Oades, R. D., Müller, B., Schall, U., Bender, S., Wolstein, J. (2000). Automatic vs. controlled attention in schizophrenia: Conditioned blocking and sensory gating. Behavioural Pharmacology, 11, 346. (Abstract of talk).

Patients with schizophrenia are impaired on tasks that require conscious control of information processing: more controversial is their performance where learned automatic processing suffices.

We studied 1) the use of these stimulus-processing strategies in conditioned blocking (CB)[CB reflects the delay in learning that a stimulus added to a conditioned stimulus may have the same consequences: here measured with the mouse-in-house task], and 2) the effect of auditory sensory gating by a prepulse on event-related potential (ERP) signs reflecting automatic/controlled processing in a Go/no-go task.

1) We replicated in 100 DSMIV-patients our report that impaired CB was more associated with nonparanoid diagnoses of schizophrenia. Active thought disorder was associated with persistent CB, while ideas-of-reference related to reduced CB. CB was associated with neuropsychological signs of fronto-cingulate (Stroop) and right-parietal (Mooney faces) performance (see poster below and articles above).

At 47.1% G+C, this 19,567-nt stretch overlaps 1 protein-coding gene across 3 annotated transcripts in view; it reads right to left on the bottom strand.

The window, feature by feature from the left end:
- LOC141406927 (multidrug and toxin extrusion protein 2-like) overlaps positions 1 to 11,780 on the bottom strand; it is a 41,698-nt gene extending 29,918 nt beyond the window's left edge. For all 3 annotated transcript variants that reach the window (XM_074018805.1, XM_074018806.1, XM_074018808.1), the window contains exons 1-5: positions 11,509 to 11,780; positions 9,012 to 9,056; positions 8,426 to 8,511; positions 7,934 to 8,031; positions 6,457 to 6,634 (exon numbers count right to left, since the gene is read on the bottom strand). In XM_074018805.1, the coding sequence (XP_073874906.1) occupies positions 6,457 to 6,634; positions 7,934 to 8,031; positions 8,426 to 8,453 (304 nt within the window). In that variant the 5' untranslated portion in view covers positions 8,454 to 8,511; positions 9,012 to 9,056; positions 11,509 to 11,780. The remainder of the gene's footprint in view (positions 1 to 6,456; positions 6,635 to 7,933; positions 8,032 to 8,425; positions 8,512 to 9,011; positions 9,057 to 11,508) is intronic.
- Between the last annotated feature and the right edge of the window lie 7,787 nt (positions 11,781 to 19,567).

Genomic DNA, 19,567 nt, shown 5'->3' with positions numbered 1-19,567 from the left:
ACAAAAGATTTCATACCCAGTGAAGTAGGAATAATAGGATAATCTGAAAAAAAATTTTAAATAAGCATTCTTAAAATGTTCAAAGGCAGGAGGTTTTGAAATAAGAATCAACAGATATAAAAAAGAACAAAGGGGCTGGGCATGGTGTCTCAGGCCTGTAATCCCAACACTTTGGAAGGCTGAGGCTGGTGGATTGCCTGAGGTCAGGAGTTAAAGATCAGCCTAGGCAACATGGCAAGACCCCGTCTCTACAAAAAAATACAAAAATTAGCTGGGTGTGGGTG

Figure 12) Patients showed impaired P50 and N1 ERPs in the prepulse/no-prepulse condition and of the 'P3' in the go/no-go comparison (prepulse-induced nontarget positivity, PINTP). P50 and N1 stages improved over 3 months of treatment, correlating with improved negative (figure 1) and positive symptoms for state related improvements over the right hemisphere Figure 2(figure 2), respectively. PINTP improvements related to a) less 'disorganisation', b) better signal-detection and Tower-of-London performance, and c) increased serotonin and decreased dopamine activity in plasma samples (see poster below).

Automatic processing can be impaired, especially where certain negative symptoms and ideas-of-reference are shown, but is sensitive to treatment. Appropriate controlled processing requires improved balances in cingulate-parietal and dopamine-serotonergic functions. Support: DFG OA1/4-1,4-2 & Scha628/4-1